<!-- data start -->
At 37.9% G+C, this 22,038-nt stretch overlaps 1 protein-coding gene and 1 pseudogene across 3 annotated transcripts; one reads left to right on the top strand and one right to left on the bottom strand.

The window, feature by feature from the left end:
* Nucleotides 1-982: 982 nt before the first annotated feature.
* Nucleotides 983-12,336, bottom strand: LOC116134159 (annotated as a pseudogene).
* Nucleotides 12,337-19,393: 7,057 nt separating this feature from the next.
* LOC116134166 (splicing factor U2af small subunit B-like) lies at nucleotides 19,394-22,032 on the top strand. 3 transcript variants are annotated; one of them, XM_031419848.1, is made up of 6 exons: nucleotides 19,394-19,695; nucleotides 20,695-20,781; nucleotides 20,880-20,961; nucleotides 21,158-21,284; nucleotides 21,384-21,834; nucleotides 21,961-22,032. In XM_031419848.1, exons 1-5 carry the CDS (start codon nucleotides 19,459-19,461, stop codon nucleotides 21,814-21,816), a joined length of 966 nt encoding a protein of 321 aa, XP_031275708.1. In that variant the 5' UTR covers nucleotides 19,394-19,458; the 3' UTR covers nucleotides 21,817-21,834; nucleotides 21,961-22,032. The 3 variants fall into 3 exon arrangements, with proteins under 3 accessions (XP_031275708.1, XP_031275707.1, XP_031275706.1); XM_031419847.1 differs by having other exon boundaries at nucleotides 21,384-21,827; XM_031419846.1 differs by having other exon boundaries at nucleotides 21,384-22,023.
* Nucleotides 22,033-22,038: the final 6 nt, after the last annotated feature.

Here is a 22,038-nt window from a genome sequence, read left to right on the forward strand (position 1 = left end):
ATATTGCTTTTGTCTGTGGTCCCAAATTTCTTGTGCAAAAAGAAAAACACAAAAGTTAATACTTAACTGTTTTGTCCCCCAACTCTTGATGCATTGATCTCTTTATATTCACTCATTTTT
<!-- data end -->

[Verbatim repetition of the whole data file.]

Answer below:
At 37.9% G+C, this 22,038-nt stretch overlaps 1 protein-coding gene and 1 pseudogene across 3 annotated transcripts; one reads left to right on the top strand and one right to left on the bottom strand.

The window, feature by feature from the left end:
* Nucleotides 1-982: 982 nt before the first annotated feature.
* Nucleotides 983-12,336, bottom strand: LOC116134159 (annotated as a pseudogene).
* Nucleotides 12,337-19,393: 7,057 nt separating this feature from the next.
* LOC116134166 (splicing factor U2af small subunit B-like) lies at nucleotides 19,394-22,032 on the top strand. 3 transcript variants are annotated; one of them, XM_031419848.1, is made up of 6 exons: nucleotides 19,394-19,695; nucleotides 20,695-20,781; nucleotides 20,880-20,961; nucleotides 21,158-21,284; nucleotides 21,384-21,834; nucleotides 21,961-22,032. In XM_031419848.1, exons 1-5 carry the CDS (start codon nucleotides 19,459-19,461, stop codon nucleotides 21,814-21,816), a joined length of 966 nt encoding a protein of 321 aa, XP_031275708.1. In that variant the 5' UTR covers nucleotides 19,394-19,458; the 3' UTR covers nucleotides 21,817-21,834; nucleotides 21,961-22,032. The 3 variants fall into 3 exon arrangements, with proteins under 3 accessions (XP_031275708.1, XP_031275707.1, XP_031275706.1); XM_031419847.1 differs by having other exon boundaries at nucleotides 21,384-21,827; XM_031419846.1 differs by having other exon boundaries at nucleotides 21,384-22,023.
* Nucleotides 22,033-22,038: the final 6 nt, after the last annotated feature.

Here is a 22,038-nt window from a genome sequence, read left to right on the forward strand (position 1 = left end):
ATATTGCTTTTGTCTGTGGTCCCAAATTTCTTGTGCAAAAAGAAAAACACAAAAGTTAATACTTAACTGTTTTGTCCCCCAACTCTTGATGCATTGATCTCTTTATATTCACTCATTTTT